you are definitely countering something, it may be that neither you or he knows what that something may be yet, but that doesn't stop it being a counter measure. its countering the ''attack''

    its not assault, at least not in the UK, where your quite at liberty to use reasonable force once you've formed the belief that someone means you physical harm, some one advancing at you, fists clenched mutter deep threats of what they intend to do to you, is more than sufficient to pass the legal hurdle. a bit more problematic if they are just rushing to catch a bus and you take them out with a kick to the guts
     
    Last edited: Nov 4, 2019
  11. Kung Fu Wang

    Kung Fu Wang Grandmaster

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    When you punch your opponent, you have to step in (need footwork). When your opponent kicks your belly, all he needs is to raise his leg and kick out (no need footwork). If you and your opponent have the same speed, since your opponent doesn't have to move forward, he will be faster than you.

    You have to enter your opponent's kicking range before you can apply your effective punching range. That mean you have to "step forward". Your forward stepping can trigger off his kick. If your opponent cannot "guard his kicking range", that will be his problem.

    Even if you may have entered your opponent's kicking range, your opponent can still lean his body back when he kicks out. Also his arms can still be on guard to deal with your punch.

    [​IMG]

     
    Last edited: Nov 4, 2019
  12. jobo

    jobo Grandmaster

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    to be honest that doesnt look the best idea
     
  13. Kung Fu Wang

    Kung Fu Wang Grandmaster

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    Which counter do you think can be better?
     
  14. Martial D

    Martial D Senior Master

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    A jab. A slip/counterhook.A cover into a calf kick. Etc
     
  15. jobo

    jobo Grandmaster

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    well anything where your not leaning backwards at 45'
     
  16. Kung Fu Wang

    Kung Fu Wang Grandmaster

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    There are all good counters. Let's look at the PRO and CON here.

    A jab, a slip/counterhook - you have given up your kicking range and accept the punching range. Your defense space is smaller (less safe).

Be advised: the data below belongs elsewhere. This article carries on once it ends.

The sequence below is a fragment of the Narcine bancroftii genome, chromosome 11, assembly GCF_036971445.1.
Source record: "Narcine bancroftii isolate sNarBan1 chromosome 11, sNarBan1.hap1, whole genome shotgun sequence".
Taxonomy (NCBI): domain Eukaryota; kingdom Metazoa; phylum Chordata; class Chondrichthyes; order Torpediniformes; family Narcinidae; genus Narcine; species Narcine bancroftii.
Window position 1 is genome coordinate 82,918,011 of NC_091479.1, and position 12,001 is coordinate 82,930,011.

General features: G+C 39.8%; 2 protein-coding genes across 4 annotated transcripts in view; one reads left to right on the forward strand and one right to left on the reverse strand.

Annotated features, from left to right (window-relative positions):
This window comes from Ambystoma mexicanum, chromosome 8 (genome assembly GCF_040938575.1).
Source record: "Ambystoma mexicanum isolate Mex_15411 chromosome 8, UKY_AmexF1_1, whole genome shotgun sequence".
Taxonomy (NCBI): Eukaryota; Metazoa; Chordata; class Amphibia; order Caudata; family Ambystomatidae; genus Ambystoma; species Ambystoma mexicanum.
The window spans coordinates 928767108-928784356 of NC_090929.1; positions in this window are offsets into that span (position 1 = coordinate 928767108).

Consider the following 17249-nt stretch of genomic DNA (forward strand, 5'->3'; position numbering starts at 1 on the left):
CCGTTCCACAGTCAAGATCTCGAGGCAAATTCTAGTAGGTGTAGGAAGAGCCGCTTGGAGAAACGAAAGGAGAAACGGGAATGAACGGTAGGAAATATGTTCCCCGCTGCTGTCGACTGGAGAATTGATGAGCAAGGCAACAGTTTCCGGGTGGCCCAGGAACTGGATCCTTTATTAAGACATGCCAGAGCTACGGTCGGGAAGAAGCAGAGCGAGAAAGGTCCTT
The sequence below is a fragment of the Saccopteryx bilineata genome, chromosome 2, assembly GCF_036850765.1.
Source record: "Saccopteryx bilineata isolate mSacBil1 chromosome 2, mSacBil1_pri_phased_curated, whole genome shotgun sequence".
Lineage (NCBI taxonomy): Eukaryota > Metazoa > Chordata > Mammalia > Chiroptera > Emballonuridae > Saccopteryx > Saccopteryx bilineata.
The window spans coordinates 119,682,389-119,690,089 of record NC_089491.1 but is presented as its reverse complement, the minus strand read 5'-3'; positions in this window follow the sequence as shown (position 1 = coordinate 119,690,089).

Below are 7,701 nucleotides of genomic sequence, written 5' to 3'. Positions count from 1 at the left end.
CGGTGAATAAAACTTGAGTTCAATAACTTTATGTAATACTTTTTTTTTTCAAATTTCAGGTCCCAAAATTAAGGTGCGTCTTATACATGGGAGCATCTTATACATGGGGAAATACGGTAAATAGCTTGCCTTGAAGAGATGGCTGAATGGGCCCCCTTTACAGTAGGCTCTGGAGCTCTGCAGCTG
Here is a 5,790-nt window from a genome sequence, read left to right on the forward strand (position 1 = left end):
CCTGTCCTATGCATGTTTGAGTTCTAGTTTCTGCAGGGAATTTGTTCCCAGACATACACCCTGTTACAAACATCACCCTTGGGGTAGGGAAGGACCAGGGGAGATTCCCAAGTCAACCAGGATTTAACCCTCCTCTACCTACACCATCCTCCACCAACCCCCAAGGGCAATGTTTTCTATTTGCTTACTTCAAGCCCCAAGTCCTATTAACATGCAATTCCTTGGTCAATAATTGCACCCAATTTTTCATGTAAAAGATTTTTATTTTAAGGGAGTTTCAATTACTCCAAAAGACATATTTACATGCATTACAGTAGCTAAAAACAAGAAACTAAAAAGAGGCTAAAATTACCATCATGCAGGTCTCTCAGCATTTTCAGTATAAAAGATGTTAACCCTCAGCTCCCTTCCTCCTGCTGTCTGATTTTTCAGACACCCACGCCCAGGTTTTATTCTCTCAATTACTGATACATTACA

A calf kick - If you use roundhouse kick, your "back leg" roundhouse kick (need to travel more distance) can be slower than your front kick. If you use front kick, your opponent's leg target is much smaller than his belly area. Also if you use side kick (or reverse side kick) for your calf kick, your kicking distance will be shorter than your toes push kick kicking distance.
     
    Last edited: Nov 4, 2019
  17. Kung Fu Wang

    Kung Fu Wang Grandmaster

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    If you can develop a subconscious instance that the moment you detect your opponent tries to step in or shift weigh on his leading leg, your front leg can kick out at his belly "without thinking", IMO, you have developed a strong 1st line defense - the kicking range defense.

    After your belly kick, if you follow with a punch to the face, you have just fullfile the most basic MA strategy - low kick, high punch.

    Will it be nice that you can just develop 1 MA skill that can handle all punches?
     
    Last edited: Nov 4, 2019
  18. Kung Fu Wang

    Kung Fu Wang Grandmaster

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    Sometime the 45 degree backward leaning is not enough.

     
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  19. dvcochran

    dvcochran Senior Master

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    A super close front kick and crescent kick were two of my go to moves back in my competition days. They are very effective on the street if a person is good at them. I think a person should have "go to" moves for at least the common attacks. Takes tons of repetition.
    A lot of it , counter selection that is, has to do with position relative to the attacker.
     
  20. dvcochran

    dvcochran Senior Master

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    I would call a straight on front kick to the leg a low percentage kick. The exception would be kicking at a straightened leg to their knee.